Posts By: Andrea Kurland

In the ring with London’s feminist punk-rock wrestlers

Meiko Satomura with strike on Sammii Jayne

It’s a sweltering summer’s afternoon in east London’s Bethnal Green – and it’s about to get even sweatier.  A sharp left down a narrow alleyway reveals my final destination, albeit an unlikely one. A floral pink banner, gaffer-taped to a graffitied blue door, marks the spot. The black lettering spells out a cryptic clue for… Read more »

The opera shining a spotlight on Trump’s travel ban

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British-Iranian composer Soosan Lolavar was preparing to return to Pittsburgh where she had been studying at the prestigious Carnegie Mellon University, when President Trump’s travel ban first kicked in. “I was shocked, scared, worried for my friends and family, and deeply concerned about what might come after a policy like this,” she remembers. Fortunately, her dual… Read more »

Coming of age in a country that doesn’t exist

Dima walks across a corn eld to weed his vegetable patch. He grew up in Hristovaia, mainly in the care
of his grandparents. His mother lives in Ukraine while his father lives in Israel – a fairly typical example of the labour migration that depopulates rural Transnistria. Dima is graduating a polytechnic college with plans to become a mechanic in Camenca, a small town 12 kilometres away.

On a narrow stretch of land between north-east Moldova and Ukraine lies a country that, according to the United Nations, doesn’t officially exist. Transnistria may have its own passport and currency, but they’re not valid anywhere else. The region declared its independence from Moldova in 1990, the same year that photographers Anton Polyakov and Anya… Read more »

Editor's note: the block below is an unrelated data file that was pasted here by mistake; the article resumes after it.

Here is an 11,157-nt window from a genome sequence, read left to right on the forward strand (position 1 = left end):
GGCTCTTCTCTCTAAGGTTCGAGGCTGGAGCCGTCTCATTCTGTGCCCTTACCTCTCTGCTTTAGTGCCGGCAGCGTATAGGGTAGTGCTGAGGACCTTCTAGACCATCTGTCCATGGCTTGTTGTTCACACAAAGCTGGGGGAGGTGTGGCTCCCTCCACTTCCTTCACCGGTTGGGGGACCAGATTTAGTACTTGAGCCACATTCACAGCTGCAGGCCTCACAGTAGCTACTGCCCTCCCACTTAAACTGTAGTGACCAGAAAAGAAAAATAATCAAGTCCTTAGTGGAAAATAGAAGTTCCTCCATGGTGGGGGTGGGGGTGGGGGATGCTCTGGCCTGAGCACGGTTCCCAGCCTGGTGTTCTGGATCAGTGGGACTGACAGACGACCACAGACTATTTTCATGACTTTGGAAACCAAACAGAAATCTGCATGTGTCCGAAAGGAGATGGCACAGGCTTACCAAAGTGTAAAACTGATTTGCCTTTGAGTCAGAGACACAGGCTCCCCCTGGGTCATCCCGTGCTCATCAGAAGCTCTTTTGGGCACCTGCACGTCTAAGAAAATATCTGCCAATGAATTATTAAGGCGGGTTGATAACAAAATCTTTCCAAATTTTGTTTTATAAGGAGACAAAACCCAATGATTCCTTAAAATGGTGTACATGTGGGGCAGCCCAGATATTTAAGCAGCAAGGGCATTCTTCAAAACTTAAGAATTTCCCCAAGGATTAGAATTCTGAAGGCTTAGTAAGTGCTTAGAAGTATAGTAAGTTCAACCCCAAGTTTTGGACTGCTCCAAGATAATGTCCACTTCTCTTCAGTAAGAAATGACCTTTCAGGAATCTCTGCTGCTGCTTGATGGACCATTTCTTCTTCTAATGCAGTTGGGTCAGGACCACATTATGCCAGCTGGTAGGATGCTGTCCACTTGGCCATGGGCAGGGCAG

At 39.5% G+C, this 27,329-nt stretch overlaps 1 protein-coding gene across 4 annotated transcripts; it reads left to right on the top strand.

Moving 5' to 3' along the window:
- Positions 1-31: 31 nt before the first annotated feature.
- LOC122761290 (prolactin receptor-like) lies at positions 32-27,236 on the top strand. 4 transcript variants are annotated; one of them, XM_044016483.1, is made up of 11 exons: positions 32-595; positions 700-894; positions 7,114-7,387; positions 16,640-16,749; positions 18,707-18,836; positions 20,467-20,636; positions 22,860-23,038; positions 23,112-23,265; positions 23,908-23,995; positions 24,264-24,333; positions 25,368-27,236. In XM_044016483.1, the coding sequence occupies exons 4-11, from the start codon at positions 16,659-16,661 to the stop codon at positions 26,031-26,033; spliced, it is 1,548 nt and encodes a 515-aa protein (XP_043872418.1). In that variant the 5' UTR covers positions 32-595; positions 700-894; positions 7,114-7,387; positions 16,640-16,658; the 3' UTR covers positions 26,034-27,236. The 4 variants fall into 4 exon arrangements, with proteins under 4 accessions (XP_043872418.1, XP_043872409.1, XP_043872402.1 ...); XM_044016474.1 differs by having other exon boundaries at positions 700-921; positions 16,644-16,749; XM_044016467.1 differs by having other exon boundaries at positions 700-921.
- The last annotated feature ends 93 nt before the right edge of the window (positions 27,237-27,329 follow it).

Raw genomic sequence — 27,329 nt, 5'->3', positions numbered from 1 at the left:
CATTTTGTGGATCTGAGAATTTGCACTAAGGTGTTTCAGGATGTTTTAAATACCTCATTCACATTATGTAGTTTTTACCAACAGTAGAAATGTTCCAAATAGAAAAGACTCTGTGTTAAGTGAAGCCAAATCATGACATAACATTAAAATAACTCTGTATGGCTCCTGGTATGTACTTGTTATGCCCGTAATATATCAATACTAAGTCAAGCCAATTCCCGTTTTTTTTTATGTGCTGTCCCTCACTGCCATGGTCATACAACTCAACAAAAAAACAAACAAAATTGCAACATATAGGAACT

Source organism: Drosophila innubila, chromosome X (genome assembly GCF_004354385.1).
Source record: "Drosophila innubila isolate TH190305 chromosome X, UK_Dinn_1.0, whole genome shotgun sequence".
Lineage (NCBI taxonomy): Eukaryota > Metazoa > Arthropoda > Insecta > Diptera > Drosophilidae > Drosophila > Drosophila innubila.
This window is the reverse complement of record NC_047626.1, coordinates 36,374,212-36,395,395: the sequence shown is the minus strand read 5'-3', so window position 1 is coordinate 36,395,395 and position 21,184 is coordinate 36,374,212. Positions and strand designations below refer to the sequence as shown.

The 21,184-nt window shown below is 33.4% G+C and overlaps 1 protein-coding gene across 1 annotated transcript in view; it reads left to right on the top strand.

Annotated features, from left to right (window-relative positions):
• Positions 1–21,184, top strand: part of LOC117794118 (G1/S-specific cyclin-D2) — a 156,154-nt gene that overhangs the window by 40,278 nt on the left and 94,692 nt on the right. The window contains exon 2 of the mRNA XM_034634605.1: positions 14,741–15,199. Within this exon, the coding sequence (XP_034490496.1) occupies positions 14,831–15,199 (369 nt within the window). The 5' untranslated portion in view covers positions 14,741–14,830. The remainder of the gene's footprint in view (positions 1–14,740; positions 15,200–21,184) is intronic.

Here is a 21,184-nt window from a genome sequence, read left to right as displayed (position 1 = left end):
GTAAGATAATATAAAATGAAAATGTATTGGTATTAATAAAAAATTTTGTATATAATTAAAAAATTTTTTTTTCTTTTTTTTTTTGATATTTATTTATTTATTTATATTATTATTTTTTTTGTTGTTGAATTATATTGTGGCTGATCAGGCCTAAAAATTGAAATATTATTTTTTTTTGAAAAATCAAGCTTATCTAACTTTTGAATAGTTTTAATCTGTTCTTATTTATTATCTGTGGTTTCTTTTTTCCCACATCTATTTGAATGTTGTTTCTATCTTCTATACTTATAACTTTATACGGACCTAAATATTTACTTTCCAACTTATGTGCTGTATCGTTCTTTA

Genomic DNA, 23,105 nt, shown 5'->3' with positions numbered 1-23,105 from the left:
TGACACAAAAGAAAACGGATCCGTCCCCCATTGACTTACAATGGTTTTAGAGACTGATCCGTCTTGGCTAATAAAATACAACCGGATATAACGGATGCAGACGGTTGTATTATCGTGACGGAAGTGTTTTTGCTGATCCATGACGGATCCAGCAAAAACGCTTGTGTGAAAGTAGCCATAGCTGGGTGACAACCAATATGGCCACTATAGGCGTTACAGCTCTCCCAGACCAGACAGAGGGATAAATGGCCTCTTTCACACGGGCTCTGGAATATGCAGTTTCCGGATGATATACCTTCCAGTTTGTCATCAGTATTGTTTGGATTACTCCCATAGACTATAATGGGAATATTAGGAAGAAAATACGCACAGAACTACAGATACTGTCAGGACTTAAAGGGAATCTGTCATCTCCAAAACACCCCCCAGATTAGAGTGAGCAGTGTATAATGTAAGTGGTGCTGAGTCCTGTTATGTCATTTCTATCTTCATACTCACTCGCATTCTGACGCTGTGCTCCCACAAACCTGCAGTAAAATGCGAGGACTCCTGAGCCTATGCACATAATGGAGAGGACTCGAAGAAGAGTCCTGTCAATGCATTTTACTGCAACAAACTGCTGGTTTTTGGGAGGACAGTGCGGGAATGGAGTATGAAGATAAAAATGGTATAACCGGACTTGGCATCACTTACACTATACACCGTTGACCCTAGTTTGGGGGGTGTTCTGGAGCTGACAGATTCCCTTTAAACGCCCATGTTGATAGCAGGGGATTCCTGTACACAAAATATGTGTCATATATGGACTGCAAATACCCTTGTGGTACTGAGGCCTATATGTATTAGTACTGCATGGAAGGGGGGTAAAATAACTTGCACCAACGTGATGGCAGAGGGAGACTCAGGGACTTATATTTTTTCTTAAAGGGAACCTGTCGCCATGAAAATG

What does it mean to be an Afropunk today?


This weekend, Afropunk returned to the UK for its second consecutive year. The Brooklyn-born arts festival has been celebrating black subcultures since its inception in 2005; sidestepping the music mainstream to venture into darker, less explored territory. Initially created as a way of unifying the black punk community, the festival has actually become much more inclusive… Read more »

How young Ukrainians are fighting for a better future


Ukraine is still healing. Following the shocking deaths of over 100 protesters in the Euromaidan uprising – a wave of protests triggered by frustrated citizens calling for European integration and an end to political corruption – Ukrainians are still processing the violence that ensued. After the bloodless Orange Revolution in 2005, many thought these protests… Read more »

Why are the G20 protesters being portrayed as ‘militants’?


Last weekend, Hamburg played host to the ninth G20 leader’s summit. With representatives from the world’s biggest economies congregating to discuss global economic growth, the backlash – like every year – was inevitable. Thousands of protesters, unhappy with the ruinous effects of capitalism, swept the city’s streets to make their voices heard. The reported result?… Read more »

Inside Grow Heathrow: the UK’s most famous protest camp


Matt, 30, was homeless when he first stumbled across Grow Heathrow – a four-acre protest camp built seven years ago to oppose the expansion of London’s busiest airport. Before that, the activist had been evicted from a “horrifically oppressive and violent” shelter, where he was caught trying to help other residents claim benefits instead of applying… Read more »

Self-appointed ‘King’ Macron is no antidote to Trump

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It’s inescapable: the President of France is behaving very strangely. ‘Democracy is not enough by itself,’ he pronounced in a new book. ‘In French politics, this absence is the presence of a King, a king whom, fundamentally, I don’t think the French people wanted dead.’ That king will, of course, be himself. Philosopher Bertrand Russell… Read more »